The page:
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Wednesday, October 13, 2010

Whoa! Dragon Fruit!

10.13 Whoa! Dragon Fruit! 1

After photographing my dragon fruit flower abundance in August, I forgot all about them.

On October 2, I noticed that the fruit were almost ripe.

10.13 Whoa! Dragon Fruit! 2

Finally ready for picking!

10.13 Whoa! Dragon Fruit! 3

I've never seen them clustered together in so many bunches before. Altogether, I counted 44 dragon fruit and blossoms.

10.13 Whoa! Dragon Fruit! 4

That's way more than the dragon fruit bumper crop of 2009.

10.13 Whoa! Dragon Fruit! 5

So many!

10.13 Whoa! Dragon Fruit! 6


10.13 Whoa! Dragon Fruit! 7

Other garden updates.

1 year ago today, my cousin! Femme Noir by Phong Hong Debut at Downtown Los Angeles Fashion Week Fashion Angel Awards Emerging Designers Runway Show.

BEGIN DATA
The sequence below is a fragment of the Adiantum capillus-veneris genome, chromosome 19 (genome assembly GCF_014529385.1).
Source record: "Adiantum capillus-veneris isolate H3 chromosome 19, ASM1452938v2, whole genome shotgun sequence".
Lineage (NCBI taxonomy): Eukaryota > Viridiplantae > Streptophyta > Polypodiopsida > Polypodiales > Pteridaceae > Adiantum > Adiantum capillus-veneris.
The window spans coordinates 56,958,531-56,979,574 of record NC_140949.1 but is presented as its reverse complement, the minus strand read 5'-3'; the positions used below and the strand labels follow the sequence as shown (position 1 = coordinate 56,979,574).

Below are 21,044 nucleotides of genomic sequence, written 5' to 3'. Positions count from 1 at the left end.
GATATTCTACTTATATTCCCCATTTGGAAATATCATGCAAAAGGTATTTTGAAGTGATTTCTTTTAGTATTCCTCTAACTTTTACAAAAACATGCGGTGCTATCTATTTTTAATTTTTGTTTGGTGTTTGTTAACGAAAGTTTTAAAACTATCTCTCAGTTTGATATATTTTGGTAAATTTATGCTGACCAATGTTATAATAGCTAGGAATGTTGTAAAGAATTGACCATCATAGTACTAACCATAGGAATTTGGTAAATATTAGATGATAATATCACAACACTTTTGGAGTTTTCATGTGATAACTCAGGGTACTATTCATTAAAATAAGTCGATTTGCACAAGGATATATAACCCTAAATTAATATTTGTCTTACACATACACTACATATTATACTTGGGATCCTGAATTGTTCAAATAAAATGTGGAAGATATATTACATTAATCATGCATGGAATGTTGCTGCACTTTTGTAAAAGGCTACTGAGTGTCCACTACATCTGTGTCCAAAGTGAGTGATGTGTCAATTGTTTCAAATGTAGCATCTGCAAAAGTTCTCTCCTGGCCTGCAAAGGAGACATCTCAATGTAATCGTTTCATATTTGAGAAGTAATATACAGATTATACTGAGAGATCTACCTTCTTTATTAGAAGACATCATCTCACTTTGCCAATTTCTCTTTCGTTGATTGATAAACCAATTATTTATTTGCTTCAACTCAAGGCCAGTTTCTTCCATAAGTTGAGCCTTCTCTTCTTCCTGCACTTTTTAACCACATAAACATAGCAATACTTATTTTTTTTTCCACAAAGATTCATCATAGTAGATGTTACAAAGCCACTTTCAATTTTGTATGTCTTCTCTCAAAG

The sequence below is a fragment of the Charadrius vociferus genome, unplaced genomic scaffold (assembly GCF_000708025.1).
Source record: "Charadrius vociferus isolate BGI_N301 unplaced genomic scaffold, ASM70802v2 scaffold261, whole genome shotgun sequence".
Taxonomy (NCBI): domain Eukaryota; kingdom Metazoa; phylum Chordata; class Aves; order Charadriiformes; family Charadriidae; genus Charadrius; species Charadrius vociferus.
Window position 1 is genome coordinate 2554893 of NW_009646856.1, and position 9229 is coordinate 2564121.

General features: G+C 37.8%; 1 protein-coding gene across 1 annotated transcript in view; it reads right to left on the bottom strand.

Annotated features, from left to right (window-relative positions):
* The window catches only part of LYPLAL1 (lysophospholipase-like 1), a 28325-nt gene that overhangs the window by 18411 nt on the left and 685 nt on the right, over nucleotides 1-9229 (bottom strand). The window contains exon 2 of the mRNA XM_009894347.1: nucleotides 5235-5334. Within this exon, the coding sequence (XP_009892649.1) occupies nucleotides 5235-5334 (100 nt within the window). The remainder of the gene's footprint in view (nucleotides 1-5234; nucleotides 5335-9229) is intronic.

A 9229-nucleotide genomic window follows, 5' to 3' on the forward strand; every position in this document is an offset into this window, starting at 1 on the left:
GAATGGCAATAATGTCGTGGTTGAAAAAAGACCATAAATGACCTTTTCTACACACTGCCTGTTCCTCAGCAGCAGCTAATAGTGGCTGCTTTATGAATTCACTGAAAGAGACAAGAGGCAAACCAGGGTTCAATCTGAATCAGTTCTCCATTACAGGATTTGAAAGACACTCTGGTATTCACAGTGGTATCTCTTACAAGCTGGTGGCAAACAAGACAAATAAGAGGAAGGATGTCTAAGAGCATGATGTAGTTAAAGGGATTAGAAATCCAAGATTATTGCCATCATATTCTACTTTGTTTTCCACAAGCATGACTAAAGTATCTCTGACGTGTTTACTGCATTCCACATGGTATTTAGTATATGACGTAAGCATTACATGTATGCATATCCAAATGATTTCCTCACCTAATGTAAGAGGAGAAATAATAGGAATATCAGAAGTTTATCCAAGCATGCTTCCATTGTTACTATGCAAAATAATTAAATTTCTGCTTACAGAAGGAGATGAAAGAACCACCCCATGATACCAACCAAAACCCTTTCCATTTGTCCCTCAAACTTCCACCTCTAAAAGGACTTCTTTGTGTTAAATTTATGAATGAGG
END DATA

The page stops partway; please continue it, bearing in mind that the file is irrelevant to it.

2 years ago today, How to Make Bechamel Sauce.
3 years ago today, Fessenjan (Persian Walnut-Pomegranate Glaze) with Roast Duck.


  1. They are so pretty and vibrant! I envy your green thumb :(.

  2. Wow... I didn't know that they came from that plant. I have a similar plant in my garden, except I don't think it produces dragon fruit. It has very pretty flowers though.

  3. Amazing - they look so much better than the ones we get here! Do you ever make anything with them (aside from eating raw)? Do they make a good jam or are they used in salads?

  4. Phuong,
    It's not really me. My oldest uncle planted it. I just water it occasionally. :P

    Look in my garden index for night blooming cereus. Those are similar flowers, but not fruit.

    I mostly eat them raw, although I did roast a Cornish game hen ala "Like Water for Chocolate." I forgot about it and burnt it though so the pictures aren't too nice. I'll have to make it again with new photos.

    I sometimes use them in fruit salads, but that's about it.

  5. would like to know how they get pollinated. are they pollinated by hand using a paintbrush or are they pollinated by bees? their so many.!!!!

  6. James Billy,
    Bees! In some of my blossom pictures, you can see bees hovering inside the flower. Bees love them.


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